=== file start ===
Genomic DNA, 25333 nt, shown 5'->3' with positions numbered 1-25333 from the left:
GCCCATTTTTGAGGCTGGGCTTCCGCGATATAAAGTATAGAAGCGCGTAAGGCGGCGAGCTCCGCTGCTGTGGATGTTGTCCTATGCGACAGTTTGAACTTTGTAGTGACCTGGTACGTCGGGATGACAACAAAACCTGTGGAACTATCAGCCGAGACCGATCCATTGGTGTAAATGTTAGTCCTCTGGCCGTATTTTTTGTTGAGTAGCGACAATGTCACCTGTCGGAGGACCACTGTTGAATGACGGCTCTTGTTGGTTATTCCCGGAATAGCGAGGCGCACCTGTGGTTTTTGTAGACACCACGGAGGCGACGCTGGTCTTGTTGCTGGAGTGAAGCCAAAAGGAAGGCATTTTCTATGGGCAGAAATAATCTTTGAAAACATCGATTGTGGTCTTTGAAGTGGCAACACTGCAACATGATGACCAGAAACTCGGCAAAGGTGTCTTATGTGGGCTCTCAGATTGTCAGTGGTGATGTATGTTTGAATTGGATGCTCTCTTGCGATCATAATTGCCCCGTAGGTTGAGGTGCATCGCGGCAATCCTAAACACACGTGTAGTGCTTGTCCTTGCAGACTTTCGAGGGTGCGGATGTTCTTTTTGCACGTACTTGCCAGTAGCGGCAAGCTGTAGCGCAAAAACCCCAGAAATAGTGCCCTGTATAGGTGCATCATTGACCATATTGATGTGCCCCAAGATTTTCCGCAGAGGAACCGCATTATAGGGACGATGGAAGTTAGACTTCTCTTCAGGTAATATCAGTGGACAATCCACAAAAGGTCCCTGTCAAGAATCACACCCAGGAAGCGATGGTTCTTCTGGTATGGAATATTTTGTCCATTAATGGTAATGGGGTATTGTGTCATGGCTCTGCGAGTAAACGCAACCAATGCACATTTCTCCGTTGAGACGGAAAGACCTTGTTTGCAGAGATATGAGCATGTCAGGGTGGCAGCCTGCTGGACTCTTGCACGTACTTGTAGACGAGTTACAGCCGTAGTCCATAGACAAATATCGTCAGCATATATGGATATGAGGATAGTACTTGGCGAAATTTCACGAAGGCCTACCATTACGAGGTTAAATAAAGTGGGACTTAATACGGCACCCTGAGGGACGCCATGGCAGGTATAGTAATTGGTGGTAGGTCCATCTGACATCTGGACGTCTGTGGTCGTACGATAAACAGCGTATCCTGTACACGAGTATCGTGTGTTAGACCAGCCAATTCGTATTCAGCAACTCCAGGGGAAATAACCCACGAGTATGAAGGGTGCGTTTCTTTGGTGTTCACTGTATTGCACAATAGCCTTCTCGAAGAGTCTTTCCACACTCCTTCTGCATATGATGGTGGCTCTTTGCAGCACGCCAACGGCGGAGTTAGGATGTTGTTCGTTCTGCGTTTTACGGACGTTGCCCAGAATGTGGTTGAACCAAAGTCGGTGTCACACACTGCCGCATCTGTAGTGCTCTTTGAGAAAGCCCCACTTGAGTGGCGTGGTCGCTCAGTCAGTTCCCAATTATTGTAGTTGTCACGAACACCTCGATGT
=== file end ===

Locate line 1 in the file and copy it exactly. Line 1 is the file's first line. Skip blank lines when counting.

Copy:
Genomic DNA, 25333 nt, shown 5'->3' with positions numbered 1-25333 from the left: